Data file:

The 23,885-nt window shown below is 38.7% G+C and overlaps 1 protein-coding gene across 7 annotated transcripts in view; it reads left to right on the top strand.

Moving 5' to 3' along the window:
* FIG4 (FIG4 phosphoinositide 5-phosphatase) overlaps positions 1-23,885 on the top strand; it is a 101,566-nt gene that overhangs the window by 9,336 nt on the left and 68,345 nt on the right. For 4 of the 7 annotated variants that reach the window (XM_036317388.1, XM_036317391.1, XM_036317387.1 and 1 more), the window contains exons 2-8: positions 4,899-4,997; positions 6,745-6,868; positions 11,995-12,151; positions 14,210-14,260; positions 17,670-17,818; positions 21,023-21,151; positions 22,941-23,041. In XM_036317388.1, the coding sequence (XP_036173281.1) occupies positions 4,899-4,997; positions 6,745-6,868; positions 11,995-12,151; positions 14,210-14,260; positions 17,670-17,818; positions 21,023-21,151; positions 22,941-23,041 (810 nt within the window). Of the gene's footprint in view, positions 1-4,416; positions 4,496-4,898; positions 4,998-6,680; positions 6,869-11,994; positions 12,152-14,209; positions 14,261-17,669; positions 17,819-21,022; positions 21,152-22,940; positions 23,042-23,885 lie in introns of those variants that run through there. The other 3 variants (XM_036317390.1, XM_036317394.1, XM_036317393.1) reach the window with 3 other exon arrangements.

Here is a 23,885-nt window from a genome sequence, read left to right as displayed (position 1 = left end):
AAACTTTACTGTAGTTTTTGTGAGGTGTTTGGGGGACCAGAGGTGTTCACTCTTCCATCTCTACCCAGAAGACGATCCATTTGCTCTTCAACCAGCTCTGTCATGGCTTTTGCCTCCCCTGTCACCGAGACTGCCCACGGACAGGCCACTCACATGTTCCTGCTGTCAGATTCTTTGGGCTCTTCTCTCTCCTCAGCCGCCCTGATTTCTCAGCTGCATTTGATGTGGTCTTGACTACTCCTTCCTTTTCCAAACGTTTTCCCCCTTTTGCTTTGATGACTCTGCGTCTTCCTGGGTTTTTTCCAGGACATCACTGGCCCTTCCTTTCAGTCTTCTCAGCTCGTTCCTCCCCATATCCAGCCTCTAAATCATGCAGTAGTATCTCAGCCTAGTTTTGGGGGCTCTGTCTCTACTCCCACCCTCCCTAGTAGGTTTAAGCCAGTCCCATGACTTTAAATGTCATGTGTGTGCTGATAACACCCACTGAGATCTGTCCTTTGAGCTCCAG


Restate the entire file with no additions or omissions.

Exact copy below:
The 23,885-nt window shown below is 38.7% G+C and overlaps 1 protein-coding gene across 7 annotated transcripts in view; it reads left to right on the top strand.

Moving 5' to 3' along the window:
* FIG4 (FIG4 phosphoinositide 5-phosphatase) overlaps positions 1-23,885 on the top strand; it is a 101,566-nt gene that overhangs the window by 9,336 nt on the left and 68,345 nt on the right. For 4 of the 7 annotated variants that reach the window (XM_036317388.1, XM_036317391.1, XM_036317387.1 and 1 more), the window contains exons 2-8: positions 4,899-4,997; positions 6,745-6,868; positions 11,995-12,151; positions 14,210-14,260; positions 17,670-17,818; positions 21,023-21,151; positions 22,941-23,041. In XM_036317388.1, the coding sequence (XP_036173281.1) occupies positions 4,899-4,997; positions 6,745-6,868; positions 11,995-12,151; positions 14,210-14,260; positions 17,670-17,818; positions 21,023-21,151; positions 22,941-23,041 (810 nt within the window). Of the gene's footprint in view, positions 1-4,416; positions 4,496-4,898; positions 4,998-6,680; positions 6,869-11,994; positions 12,152-14,209; positions 14,261-17,669; positions 17,819-21,022; positions 21,152-22,940; positions 23,042-23,885 lie in introns of those variants that run through there. The other 3 variants (XM_036317390.1, XM_036317394.1, XM_036317393.1) reach the window with 3 other exon arrangements.

Here is a 23,885-nt window from a genome sequence, read left to right as displayed (position 1 = left end):
AAACTTTACTGTAGTTTTTGTGAGGTGTTTGGGGGACCAGAGGTGTTCACTCTTCCATCTCTACCCAGAAGACGATCCATTTGCTCTTCAACCAGCTCTGTCATGGCTTTTGCCTCCCCTGTCACCGAGACTGCCCACGGACAGGCCACTCACATGTTCCTGCTGTCAGATTCTTTGGGCTCTTCTCTCTCCTCAGCCGCCCTGATTTCTCAGCTGCATTTGATGTGGTCTTGACTACTCCTTCCTTTTCCAAACGTTTTCCCCCTTTTGCTTTGATGACTCTGCGTCTTCCTGGGTTTTTTCCAGGACATCACTGGCCCTTCCTTTCAGTCTTCTCAGCTCGTTCCTCCCCATATCCAGCCTCTAAATCATGCAGTAGTATCTCAGCCTAGTTTTGGGGGCTCTGTCTCTACTCCCACCCTCCCTAGTAGGTTTAAGCCAGTCCCATGACTTTAAATGTCATGTGTGTGCTGATAACACCCACTGAGATCTGTCCTTTGAGCTCCAG